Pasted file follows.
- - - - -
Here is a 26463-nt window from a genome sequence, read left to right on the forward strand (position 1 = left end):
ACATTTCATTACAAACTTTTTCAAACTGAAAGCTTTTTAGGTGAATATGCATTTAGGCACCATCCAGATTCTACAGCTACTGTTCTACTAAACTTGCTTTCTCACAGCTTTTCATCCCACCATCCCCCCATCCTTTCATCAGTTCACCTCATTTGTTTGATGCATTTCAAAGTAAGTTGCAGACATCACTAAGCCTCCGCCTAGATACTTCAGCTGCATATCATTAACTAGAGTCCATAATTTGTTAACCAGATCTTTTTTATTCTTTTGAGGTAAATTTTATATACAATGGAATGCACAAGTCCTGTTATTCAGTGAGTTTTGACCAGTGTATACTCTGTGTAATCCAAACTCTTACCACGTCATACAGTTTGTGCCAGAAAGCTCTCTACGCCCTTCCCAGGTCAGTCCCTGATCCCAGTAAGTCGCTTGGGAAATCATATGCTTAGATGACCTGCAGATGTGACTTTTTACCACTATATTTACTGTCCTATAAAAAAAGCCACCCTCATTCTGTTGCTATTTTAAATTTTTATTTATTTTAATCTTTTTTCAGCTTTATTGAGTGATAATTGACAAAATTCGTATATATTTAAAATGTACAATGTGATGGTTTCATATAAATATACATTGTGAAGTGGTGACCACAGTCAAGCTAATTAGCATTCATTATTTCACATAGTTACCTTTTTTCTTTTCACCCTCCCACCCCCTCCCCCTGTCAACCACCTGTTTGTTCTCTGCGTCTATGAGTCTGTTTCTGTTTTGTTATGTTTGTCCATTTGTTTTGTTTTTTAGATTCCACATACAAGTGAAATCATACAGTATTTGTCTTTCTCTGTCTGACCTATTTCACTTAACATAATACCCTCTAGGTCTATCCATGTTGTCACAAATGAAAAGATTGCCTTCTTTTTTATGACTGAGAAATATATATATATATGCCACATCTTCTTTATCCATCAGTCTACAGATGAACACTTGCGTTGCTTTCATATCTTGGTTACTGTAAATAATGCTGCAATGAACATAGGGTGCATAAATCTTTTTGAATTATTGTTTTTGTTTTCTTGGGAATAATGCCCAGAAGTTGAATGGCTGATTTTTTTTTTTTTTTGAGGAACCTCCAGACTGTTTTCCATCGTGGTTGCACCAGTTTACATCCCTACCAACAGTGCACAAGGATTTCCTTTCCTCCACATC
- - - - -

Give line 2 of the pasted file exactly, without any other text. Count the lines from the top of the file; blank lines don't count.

ACATTTCATTACAAACTTTTTCAAACTGAAAGCTTTTTAGGTGAATATGCATTTAGGCACCATCCAGATTCTACAGCTACTGTTCTACTAAACTTGCTTTCTCACAGCTTTTCATCCCACCATCCCCCCATCCTTTCATCAGTTCACCTCATTTGTTTGATGCATTTCAAAGTAAGTTGCAGACATCACTAAGCCTCCGCCTAGATACTTCAGCTGCATATCATTAACTAGAGTCCATAATTTGTTAACCAGATCTTTTTTATTCTTTTGAGGTAAATTTTATATACAATGGAATGCACAAGTCCTGTTATTCAGTGAGTTTTGACCAGTGTATACTCTGTGTAATCCAAACTCTTACCACGTCATACAGTTTGTGCCAGAAAGCTCTCTACGCCCTTCCCAGGTCAGTCCCTGATCCCAGTAAGTCGCTTGGGAAATCATATGCTTAGATGACCTGCAGATGTGACTTTTTACCACTATATTTACTGTCCTATAAAAAAAGCCACCCTCATTCTGTTGCTATTTTAAATTTTTATTTATTTTAATCTTTTTTCAGCTTTATTGAGTGATAATTGACAAAATTCGTATATATTTAAAATGTACAATGTGATGGTTTCATATAAATATACATTGTGAAGTGGTGACCACAGTCAAGCTAATTAGCATTCATTATTTCACATAGTTACCTTTTTTCTTTTCACCCTCCCACCCCCTCCCCCTGTCAACCACCTGTTTGTTCTCTGCGTCTATGAGTCTGTTTCTGTTTTGTTATGTTTGTCCATTTGTTTTGTTTTTTAGATTCCACATACAAGTGAAATCATACAGTATTTGTCTTTCTCTGTCTGACCTATTTCACTTAACATAATACCCTCTAGGTCTATCCATGTTGTCACAAATGAAAAGATTGCCTTCTTTTTTATGACTGAGAAATATATATATATATGCCACATCTTCTTTATCCATCAGTCTACAGATGAACACTTGCGTTGCTTTCATATCTTGGTTACTGTAAATAATGCTGCAATGAACATAGGGTGCATAAATCTTTTTGAATTATTGTTTTTGTTTTCTTGGGAATAATGCCCAGAAGTTGAATGGCTGATTTTTTTTTTTTTTTGAGGAACCTCCAGACTGTTTTCCATCGTGGTTGCACCAGTTTACATCCCTACCAACAGTGCACAAGGATTTCCTTTCCTCCACATC